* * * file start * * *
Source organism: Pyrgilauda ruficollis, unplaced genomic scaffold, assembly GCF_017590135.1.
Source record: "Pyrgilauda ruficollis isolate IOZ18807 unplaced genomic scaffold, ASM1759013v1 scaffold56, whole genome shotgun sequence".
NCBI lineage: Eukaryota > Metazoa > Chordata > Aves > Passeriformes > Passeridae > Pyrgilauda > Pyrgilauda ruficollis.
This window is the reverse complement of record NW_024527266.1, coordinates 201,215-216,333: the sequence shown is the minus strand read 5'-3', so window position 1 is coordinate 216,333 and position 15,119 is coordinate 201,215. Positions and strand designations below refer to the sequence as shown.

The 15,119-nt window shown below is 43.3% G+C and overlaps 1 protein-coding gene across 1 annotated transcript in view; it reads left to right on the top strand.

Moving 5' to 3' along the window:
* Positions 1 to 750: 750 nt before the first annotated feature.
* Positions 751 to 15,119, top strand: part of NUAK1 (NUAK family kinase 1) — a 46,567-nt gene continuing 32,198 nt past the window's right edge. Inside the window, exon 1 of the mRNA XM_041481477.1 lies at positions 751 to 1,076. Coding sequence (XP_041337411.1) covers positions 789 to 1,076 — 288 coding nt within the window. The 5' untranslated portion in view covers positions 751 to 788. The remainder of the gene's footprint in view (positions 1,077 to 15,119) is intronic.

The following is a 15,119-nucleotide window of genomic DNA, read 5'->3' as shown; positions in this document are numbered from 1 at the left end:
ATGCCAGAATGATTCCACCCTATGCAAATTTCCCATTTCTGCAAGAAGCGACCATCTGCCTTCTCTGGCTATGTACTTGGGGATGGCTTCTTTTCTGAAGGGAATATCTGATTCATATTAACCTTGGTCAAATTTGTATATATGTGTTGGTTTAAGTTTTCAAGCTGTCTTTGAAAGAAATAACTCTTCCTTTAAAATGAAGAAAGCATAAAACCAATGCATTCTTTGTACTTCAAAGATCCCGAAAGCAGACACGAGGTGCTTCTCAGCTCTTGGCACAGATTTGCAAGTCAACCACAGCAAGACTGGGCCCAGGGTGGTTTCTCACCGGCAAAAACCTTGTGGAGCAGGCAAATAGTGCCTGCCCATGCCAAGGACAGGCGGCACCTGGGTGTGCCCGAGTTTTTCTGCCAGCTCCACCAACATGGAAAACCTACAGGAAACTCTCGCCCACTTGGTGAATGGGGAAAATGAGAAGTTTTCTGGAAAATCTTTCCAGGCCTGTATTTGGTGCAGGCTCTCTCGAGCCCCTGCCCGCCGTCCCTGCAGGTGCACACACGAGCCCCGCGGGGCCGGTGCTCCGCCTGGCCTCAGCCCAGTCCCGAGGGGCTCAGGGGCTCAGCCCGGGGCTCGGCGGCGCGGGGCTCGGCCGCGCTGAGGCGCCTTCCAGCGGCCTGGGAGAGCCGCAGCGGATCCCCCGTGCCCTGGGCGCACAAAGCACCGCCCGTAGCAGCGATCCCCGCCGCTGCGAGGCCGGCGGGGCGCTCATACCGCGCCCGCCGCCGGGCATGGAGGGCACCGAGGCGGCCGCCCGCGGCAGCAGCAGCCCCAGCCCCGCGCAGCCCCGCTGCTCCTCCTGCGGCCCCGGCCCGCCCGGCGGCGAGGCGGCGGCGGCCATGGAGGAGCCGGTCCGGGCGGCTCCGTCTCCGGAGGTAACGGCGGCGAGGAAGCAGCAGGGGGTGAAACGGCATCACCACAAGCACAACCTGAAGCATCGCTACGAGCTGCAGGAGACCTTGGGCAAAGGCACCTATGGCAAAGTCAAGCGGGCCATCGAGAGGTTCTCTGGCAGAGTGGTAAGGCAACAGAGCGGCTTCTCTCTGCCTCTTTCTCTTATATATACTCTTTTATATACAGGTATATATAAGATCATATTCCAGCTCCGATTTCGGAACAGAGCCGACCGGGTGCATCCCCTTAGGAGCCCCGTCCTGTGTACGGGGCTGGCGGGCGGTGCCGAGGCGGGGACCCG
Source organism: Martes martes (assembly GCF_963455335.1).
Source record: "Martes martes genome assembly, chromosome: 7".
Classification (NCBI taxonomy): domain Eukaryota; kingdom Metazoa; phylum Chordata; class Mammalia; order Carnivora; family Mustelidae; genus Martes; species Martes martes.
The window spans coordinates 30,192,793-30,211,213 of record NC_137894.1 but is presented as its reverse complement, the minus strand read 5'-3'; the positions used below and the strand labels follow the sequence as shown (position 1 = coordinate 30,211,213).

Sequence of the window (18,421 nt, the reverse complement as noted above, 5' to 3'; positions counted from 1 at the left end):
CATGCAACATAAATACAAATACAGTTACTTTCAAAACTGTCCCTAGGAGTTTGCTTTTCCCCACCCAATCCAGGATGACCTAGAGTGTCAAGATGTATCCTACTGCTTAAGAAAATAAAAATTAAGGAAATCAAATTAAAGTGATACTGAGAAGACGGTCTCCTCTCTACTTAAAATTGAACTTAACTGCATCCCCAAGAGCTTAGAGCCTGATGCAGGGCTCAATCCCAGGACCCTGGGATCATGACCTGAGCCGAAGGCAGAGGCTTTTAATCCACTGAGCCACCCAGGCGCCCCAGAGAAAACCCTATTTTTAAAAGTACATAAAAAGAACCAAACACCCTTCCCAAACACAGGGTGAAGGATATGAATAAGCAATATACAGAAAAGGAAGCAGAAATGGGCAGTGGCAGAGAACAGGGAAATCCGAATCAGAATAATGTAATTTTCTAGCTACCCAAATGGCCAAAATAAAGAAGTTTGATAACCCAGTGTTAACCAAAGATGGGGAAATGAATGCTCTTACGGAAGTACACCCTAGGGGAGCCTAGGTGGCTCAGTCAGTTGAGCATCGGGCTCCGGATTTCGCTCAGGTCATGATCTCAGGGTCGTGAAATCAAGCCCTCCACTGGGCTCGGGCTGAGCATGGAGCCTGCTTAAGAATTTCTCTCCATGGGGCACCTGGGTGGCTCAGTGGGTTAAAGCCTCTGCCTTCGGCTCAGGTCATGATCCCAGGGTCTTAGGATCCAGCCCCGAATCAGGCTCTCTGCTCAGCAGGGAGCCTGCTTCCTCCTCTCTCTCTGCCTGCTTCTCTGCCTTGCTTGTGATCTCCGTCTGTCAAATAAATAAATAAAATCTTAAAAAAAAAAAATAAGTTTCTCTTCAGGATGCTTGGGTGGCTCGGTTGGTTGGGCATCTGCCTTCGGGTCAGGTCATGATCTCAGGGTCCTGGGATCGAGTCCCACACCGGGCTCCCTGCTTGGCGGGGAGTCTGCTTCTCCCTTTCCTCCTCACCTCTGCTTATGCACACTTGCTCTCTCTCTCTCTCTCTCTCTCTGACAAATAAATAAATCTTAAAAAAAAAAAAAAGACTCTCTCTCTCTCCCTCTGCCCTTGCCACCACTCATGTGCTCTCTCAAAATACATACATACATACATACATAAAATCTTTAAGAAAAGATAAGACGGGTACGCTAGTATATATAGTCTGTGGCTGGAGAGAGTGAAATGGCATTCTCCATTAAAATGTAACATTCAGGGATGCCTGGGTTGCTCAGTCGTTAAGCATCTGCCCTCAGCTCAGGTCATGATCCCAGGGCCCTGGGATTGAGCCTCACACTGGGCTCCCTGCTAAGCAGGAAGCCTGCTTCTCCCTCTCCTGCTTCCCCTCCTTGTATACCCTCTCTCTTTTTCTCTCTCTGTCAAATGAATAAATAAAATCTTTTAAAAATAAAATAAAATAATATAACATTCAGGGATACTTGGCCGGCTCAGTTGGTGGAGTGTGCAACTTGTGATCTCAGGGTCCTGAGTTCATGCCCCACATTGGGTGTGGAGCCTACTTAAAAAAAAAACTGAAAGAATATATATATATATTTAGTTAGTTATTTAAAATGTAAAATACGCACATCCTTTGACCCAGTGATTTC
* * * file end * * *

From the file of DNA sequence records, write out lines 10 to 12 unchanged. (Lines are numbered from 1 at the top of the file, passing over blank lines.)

ATGCCAGAATGATTCCACCCTATGCAAATTTCCCATTTCTGCAAGAAGCGACCATCTGCCTTCTCTGGCTATGTACTTGGGGATGGCTTCTTTTCTGAAGGGAATATCTGATTCATATTAACCTTGGTCAAATTTGTATATATGTGTTGGTTTAAGTTTTCAAGCTGTCTTTGAAAGAAATAACTCTTCCTTTAAAATGAAGAAAGCATAAAACCAATGCATTCTTTGTACTTCAAAGATCCCGAAAGCAGACACGAGGTGCTTCTCAGCTCTTGGCACAGATTTGCAAGTCAACCACAGCAAGACTGGGCCCAGGGTGGTTTCTCACCGGCAAAAACCTTGTGGAGCAGGCAAATAGTGCCTGCCCATGCCAAGGACAGGCGGCACCTGGGTGTGCCCGAGTTTTTCTGCCAGCTCCACCAACATGGAAAACCTACAGGAAACTCTCGCCCACTTGGTGAATGGGGAAAATGAGAAGTTTTCTGGAAAATCTTTCCAGGCCTGTATTTGGTGCAGGCTCTCTCGAGCCCCTGCCCGCCGTCCCTGCAGGTGCACACACGAGCCCCGCGGGGCCGGTGCTCCGCCTGGCCTCAGCCCAGTCCCGAGGGGCTCAGGGGCTCAGCCCGGGGCTCGGCGGCGCGGGGCTCGGCCGCGCTGAGGCGCCTTCCAGCGGCCTGGGAGAGCCGCAGCGGATCCCCCGTGCCCTGGGCGCACAAAGCACCGCCCGTAGCAGCGATCCCCGCCGCTGCGAGGCCGGCGGGGCGCTCATACCGCGCCCGCCGCCGGGCATGGAGGGCACCGAGGCGGCCGCCCGCGGCAGCAGCAGCCCCAGCCCCGCGCAGCCCCGCTGCTCCTCCTGCGGCCCCGGCCCGCCCGGCGGCGAGGCGGCGGCGGCCATGGAGGAGCCGGTCCGGGCGGCTCCGTCTCCGGAGGTAACGGCGGCGAGGAAGCAGCAGGGGGTGAAACGGCATCACCACAAGCACAACCTGAAGCATCGCTACGAGCTGCAGGAGACCTTGGGCAAAGGCACCTATGGCAAAGTCAAGCGGGCCATCGAGAGGTTCTCTGGCAGAGTGGTAAGGCAACAGAGCGGCTTCTCTCTGCCTCTTTCTCTTATATATACTCTTTTATATACAGGTATATATAAGATCATATTCCAGCTCCGATTTCGGAACAGAGCCGACCGGGTGCATCCCCTTAGGAGCCCCGTCCTGTGTACGGGGCTGGCGGGCGGTGCCGAGGCGGGGACCCG
Source organism: Martes martes (assembly GCF_963455335.1).
Source record: "Martes martes genome assembly, chromosome: 7".